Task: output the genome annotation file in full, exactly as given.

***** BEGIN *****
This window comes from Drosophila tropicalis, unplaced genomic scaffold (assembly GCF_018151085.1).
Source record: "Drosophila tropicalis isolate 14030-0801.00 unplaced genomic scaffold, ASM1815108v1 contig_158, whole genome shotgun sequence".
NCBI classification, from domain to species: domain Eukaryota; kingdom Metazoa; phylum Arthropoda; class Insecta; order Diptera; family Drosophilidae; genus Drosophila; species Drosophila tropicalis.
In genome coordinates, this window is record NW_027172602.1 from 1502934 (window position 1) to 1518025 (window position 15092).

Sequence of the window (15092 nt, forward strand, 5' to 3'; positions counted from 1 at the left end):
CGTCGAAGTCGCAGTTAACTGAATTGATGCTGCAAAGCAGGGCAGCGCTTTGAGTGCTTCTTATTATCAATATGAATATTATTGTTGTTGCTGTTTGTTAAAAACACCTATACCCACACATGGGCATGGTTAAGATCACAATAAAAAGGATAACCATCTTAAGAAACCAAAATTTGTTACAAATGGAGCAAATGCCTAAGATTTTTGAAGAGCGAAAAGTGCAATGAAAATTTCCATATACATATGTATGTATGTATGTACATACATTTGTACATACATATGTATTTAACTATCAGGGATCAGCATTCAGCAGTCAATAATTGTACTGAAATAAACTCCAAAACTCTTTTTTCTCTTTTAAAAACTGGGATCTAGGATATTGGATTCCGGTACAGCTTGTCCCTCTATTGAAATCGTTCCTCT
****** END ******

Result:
This window comes from Drosophila tropicalis, unplaced genomic scaffold (assembly GCF_018151085.1).
Source record: "Drosophila tropicalis isolate 14030-0801.00 unplaced genomic scaffold, ASM1815108v1 contig_158, whole genome shotgun sequence".
NCBI classification, from domain to species: domain Eukaryota; kingdom Metazoa; phylum Arthropoda; class Insecta; order Diptera; family Drosophilidae; genus Drosophila; species Drosophila tropicalis.
In genome coordinates, this window is record NW_027172602.1 from 1502934 (window position 1) to 1518025 (window position 15092).

Sequence of the window (15092 nt, forward strand, 5' to 3'; positions counted from 1 at the left end):
CGTCGAAGTCGCAGTTAACTGAATTGATGCTGCAAAGCAGGGCAGCGCTTTGAGTGCTTCTTATTATCAATATGAATATTATTGTTGTTGCTGTTTGTTAAAAACACCTATACCCACACATGGGCATGGTTAAGATCACAATAAAAAGGATAACCATCTTAAGAAACCAAAATTTGTTACAAATGGAGCAAATGCCTAAGATTTTTGAAGAGCGAAAAGTGCAATGAAAATTTCCATATACATATGTATGTATGTATGTACATACATTTGTACATACATATGTATTTAACTATCAGGGATCAGCATTCAGCAGTCAATAATTGTACTGAAATAAACTCCAAAACTCTTTTTTCTCTTTTAAAAACTGGGATCTAGGATATTGGATTCCGGTACAGCTTGTCCCTCTATTGAAATCGTTCCTCT